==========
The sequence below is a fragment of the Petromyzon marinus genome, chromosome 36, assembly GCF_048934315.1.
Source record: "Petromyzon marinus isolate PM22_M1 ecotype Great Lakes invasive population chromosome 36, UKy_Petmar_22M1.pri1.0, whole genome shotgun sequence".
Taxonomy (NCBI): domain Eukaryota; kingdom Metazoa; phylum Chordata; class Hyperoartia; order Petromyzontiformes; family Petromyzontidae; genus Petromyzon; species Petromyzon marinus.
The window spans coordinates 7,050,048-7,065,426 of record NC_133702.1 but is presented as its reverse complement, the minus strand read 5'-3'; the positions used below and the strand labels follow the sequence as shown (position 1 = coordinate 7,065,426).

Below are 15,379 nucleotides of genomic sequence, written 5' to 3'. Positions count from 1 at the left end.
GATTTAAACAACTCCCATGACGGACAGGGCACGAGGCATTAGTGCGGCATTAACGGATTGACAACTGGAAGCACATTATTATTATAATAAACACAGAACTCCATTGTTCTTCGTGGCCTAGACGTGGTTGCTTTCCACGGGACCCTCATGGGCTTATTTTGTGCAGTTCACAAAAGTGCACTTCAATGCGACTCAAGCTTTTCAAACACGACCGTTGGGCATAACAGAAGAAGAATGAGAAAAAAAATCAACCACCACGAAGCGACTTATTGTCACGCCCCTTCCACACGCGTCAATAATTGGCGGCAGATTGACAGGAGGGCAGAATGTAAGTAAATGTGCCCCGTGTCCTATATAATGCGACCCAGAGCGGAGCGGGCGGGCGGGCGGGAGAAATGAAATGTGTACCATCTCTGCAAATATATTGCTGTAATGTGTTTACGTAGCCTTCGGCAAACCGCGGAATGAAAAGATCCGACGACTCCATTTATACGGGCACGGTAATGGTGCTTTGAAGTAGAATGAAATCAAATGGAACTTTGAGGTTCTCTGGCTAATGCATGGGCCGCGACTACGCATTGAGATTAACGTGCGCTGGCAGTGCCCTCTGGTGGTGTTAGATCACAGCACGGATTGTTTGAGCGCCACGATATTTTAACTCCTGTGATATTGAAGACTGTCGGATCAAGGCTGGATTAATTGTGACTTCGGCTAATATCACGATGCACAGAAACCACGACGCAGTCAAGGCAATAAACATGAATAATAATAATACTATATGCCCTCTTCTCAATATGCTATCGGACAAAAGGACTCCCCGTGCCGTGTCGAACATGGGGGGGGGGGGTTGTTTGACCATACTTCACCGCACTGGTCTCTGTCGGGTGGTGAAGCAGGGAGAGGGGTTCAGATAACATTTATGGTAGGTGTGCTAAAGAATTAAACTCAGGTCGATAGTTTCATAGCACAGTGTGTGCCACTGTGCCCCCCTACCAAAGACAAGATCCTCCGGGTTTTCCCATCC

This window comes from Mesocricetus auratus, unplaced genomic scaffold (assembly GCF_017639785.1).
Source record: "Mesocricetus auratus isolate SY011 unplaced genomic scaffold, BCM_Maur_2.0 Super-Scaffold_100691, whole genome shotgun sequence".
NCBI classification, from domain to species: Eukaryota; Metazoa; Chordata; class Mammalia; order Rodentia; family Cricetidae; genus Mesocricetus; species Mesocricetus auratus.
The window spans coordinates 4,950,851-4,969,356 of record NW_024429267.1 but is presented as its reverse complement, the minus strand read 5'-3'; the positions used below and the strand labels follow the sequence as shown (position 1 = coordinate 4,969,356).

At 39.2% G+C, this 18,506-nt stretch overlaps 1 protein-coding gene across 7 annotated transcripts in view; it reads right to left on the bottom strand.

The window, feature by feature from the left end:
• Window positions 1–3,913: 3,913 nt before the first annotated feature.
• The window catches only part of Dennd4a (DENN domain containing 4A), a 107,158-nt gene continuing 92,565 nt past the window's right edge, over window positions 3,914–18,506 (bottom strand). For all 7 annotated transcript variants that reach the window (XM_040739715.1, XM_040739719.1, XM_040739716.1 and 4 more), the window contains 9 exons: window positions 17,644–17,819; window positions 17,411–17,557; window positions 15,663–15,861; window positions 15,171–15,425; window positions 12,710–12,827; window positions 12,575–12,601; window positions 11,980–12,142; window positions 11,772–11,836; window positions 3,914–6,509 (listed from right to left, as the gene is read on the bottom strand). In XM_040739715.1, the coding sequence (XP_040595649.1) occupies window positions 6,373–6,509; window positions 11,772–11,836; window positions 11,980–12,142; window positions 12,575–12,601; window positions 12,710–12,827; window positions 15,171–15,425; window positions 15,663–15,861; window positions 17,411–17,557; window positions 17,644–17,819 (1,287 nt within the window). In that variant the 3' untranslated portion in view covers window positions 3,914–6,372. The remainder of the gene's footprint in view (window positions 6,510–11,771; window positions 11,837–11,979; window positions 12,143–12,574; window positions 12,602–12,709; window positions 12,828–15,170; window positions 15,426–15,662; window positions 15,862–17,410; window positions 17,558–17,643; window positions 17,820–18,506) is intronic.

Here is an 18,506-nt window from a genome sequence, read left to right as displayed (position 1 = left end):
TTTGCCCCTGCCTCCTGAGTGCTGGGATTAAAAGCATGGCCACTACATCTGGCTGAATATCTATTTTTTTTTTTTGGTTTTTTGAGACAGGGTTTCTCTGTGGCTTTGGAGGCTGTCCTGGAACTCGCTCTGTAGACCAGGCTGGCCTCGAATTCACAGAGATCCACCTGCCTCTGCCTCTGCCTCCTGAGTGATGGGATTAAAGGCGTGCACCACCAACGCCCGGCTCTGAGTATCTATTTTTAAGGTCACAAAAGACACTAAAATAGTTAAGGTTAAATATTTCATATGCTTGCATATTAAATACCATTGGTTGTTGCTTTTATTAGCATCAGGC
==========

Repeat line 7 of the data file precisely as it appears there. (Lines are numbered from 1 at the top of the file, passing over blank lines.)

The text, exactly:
This window comes from Mesocricetus auratus, unplaced genomic scaffold (assembly GCF_017639785.1).